What is Regenerative Grazing? How does soil affect climate? Why do cows, ruminants and other grazing animals have such an important role to play?
In this Primal Diet – Modern Health podcast I speak with Judith Schwartz, author of one of my favorite books, to expand on these topics. “Cows Save the Planet” subtitles include: “Unmaking the deserts, rethinking climate change, bringing back biodiversity, and restoring nutrients to our food”.
Whew! That’s a lot but Judith makes it readable and clear. Highly recommended for science students and those thinking about the effects of cattle on soil, climate and the environment.
Factory fed meats and feedlots contribute to global warming in several ways. Waste matter from corn and soy fed cattle are collected in huge lagoons, anaerobic breeding places for methane gases. The monoculture of massive acreage of soy and corn for animal feed destroys the ecosystem of once-fertile farmland. Once the soil microbiome is altered, diversity is shattered.
Benefits of Aerated Soil
Grass fed ruminants (cattle, bison, sheep, deer, giraffe, camels, antelopes) chew their cud. They have split hooves which, when on pasture, mix waste, rain and saliva into the soil, fertilize it and aerate it.
Aerated soil has major advantages for land, water and air:
- it holds water by reducing run-off
- it’s cooler (think of your feet on lawn vs. parched dry earth)
- aerated soil can better nurture seedlings and cropped vegetation
- all of which releases more oxygen, binds up more Carbon Dioxide and helps bring down air temperature
Thus rebuilding soil is a priority. Commercial crop monoculture has created wastelands of where nothing can live (bacteria, worms, small mammals, birds). It allows chemicals to drain into rivers. Having less monoculture and more grassland and grazing animals will rebuild soil, hold the water, and cool us.
Indeed, the noted biologist Allan Savory became famous in Africa in the 1980’s showing that rotating grazing animals allowed natural fertilization to occur and native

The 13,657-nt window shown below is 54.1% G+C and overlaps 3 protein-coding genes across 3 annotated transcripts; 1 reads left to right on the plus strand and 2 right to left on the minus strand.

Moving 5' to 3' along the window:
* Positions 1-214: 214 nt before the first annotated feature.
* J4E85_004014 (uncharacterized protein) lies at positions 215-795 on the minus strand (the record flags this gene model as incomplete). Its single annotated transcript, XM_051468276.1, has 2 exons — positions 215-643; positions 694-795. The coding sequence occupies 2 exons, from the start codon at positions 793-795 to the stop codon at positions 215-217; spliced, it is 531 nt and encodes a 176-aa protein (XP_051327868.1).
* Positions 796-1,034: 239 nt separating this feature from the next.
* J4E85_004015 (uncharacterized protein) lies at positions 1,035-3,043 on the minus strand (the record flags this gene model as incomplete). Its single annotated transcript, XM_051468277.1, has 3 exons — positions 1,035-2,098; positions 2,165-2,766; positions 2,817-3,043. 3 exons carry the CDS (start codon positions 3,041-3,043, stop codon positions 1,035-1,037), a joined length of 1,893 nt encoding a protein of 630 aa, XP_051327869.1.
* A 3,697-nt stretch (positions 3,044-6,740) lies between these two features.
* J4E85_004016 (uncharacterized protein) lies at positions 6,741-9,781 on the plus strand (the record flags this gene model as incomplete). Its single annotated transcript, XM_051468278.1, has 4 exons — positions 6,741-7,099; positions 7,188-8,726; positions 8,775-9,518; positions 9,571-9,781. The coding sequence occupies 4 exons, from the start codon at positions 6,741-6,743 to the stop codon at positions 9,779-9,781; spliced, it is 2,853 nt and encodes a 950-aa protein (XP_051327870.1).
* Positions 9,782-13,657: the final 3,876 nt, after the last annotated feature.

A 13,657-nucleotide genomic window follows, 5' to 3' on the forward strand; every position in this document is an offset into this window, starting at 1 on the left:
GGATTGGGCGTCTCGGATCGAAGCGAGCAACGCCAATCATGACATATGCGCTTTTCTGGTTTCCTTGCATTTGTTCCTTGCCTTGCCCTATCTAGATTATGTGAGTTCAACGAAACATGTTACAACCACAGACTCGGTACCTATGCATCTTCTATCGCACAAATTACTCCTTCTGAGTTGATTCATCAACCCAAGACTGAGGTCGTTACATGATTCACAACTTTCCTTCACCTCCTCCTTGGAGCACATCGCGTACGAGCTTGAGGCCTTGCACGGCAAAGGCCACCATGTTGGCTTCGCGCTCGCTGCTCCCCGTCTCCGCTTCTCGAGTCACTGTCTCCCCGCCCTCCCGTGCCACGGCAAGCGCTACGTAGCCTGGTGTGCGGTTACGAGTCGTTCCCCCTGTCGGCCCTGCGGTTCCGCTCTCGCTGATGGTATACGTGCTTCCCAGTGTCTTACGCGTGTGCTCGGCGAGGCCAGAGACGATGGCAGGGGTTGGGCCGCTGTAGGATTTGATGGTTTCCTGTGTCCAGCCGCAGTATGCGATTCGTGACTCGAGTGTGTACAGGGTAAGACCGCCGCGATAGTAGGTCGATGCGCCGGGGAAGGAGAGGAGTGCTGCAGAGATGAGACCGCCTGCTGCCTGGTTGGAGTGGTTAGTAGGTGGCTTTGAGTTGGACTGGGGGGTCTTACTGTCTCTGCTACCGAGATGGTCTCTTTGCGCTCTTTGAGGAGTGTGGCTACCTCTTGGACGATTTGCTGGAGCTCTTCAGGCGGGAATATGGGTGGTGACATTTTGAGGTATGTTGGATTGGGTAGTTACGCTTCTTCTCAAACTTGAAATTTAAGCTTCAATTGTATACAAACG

grasses to rebound.
What is Regenerative Grazing?
The concept is simple and is widely used by ranchers raising grass-fed meat.
Animals are moved from one area to another on a daily, weekly or monthly basis depending on the size of the fenced area. Electric fences can be moved to create new boundaries. Sheep and cows will move from one well-cropped pasture to the next green one the moment gates are opened.
Bison and Cows Save the Planet
Consider the millions of Bison which roamed North America and Europe. They kept the grasslands healthy and the grasslands returned the favor. Bison, Prairie Dogs and other burrowing animals helped create and maintain the soil.
John Liu documented in 1995 how a desertified area the size of Belgium was restored to fertility in China’s Loess Plateau. He has since studied other large scale reclamation projects through his own award-winning film-making. He runs Ecosystem Restoration Training camps which allow volunteers to take part in large scale regeneration projects.
The Loess Plateau was transformed over 10 years from a rocky desert to a thriving agricultural region by the building of terraces, changing the crops to those with deeper roots to stabilize the soil, and reforesting sloping and eroded lands.
“Cows Save the Planet” by Judith Schwartz
An excellent book with hopeful and scientific ideas on creating a cooler world. Suitable for all readers interested in the workings of the planet and our Carbon Cycle.